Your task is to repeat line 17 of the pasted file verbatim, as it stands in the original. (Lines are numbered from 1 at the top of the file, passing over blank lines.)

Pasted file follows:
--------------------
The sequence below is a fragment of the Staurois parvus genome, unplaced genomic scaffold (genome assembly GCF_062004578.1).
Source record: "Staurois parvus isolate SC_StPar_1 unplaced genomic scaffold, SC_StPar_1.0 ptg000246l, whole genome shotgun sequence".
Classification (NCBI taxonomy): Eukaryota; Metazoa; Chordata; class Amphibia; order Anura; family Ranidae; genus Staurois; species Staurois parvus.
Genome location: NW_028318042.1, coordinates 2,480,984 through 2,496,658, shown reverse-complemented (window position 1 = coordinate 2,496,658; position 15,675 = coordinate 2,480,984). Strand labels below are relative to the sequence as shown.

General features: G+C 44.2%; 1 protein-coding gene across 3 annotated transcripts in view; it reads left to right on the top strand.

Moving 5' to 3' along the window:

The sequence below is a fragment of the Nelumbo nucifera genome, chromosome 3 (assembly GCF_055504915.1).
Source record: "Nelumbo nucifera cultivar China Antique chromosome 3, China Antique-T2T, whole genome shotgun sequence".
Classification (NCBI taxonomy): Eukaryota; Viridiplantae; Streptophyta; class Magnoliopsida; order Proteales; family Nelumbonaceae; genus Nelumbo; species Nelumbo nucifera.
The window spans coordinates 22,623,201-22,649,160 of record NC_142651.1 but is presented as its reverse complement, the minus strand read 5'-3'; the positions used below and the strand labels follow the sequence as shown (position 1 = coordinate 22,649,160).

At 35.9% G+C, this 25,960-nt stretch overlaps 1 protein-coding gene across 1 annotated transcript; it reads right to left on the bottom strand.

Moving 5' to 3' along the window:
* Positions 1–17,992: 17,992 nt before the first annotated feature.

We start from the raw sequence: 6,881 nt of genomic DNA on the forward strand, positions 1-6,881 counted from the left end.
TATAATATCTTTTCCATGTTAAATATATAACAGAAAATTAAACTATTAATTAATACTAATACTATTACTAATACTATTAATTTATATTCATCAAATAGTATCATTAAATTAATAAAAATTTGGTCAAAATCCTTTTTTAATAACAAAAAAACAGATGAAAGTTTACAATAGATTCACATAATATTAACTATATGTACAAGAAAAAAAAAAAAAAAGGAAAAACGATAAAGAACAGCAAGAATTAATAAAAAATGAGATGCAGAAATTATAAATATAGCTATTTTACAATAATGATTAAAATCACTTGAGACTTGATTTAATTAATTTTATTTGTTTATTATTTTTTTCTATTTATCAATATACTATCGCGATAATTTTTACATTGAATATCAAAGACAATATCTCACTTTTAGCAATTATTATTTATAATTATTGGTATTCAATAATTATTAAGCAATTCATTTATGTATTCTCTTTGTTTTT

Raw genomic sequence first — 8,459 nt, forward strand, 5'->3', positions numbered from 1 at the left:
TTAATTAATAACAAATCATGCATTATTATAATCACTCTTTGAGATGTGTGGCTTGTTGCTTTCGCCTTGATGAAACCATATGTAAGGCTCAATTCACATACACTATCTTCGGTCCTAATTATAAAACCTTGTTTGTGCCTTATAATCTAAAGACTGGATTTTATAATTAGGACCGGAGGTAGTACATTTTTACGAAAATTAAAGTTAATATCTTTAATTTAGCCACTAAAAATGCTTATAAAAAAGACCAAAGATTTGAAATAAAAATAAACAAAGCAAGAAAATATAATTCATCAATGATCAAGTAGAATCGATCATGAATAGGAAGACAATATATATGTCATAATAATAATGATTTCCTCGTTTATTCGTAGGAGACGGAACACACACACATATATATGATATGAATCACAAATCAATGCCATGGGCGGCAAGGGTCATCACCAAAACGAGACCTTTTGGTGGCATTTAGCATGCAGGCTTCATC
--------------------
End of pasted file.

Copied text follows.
TTAATTAATAACAAATCATGCATTATTATAATCACTCTTTGAGATGTGTGGCTTGTTGCTTTCGCCTTGATGAAACCATATGTAAGGCTCAATTCACATACACTATCTTCGGTCCTAATTATAAAACCTTGTTTGTGCCTTATAATCTAAAGACTGGATTTTATAATTAGGACCGGAGGTAGTACATTTTTACGAAAATTAAAGTTAATATCTTTAATTTAGCCACTAAAAATGCTTATAAAAAAGACCAAAGATTTGAAATAAAAATAAACAAAGCAAGAAAATATAATTCATCAATGATCAAGTAGAATCGATCATGAATAGGAAGACAATATATATGTCATAATAATAATGATTTCCTCGTTTATTCGTAGGAGACGGAACACACACACATATATATGATATGAATCACAAATCAATGCCATGGGCGGCAAGGGTCATCACCAAAACGAGACCTTTTGGTGGCATTTAGCATGCAGGCTTCATC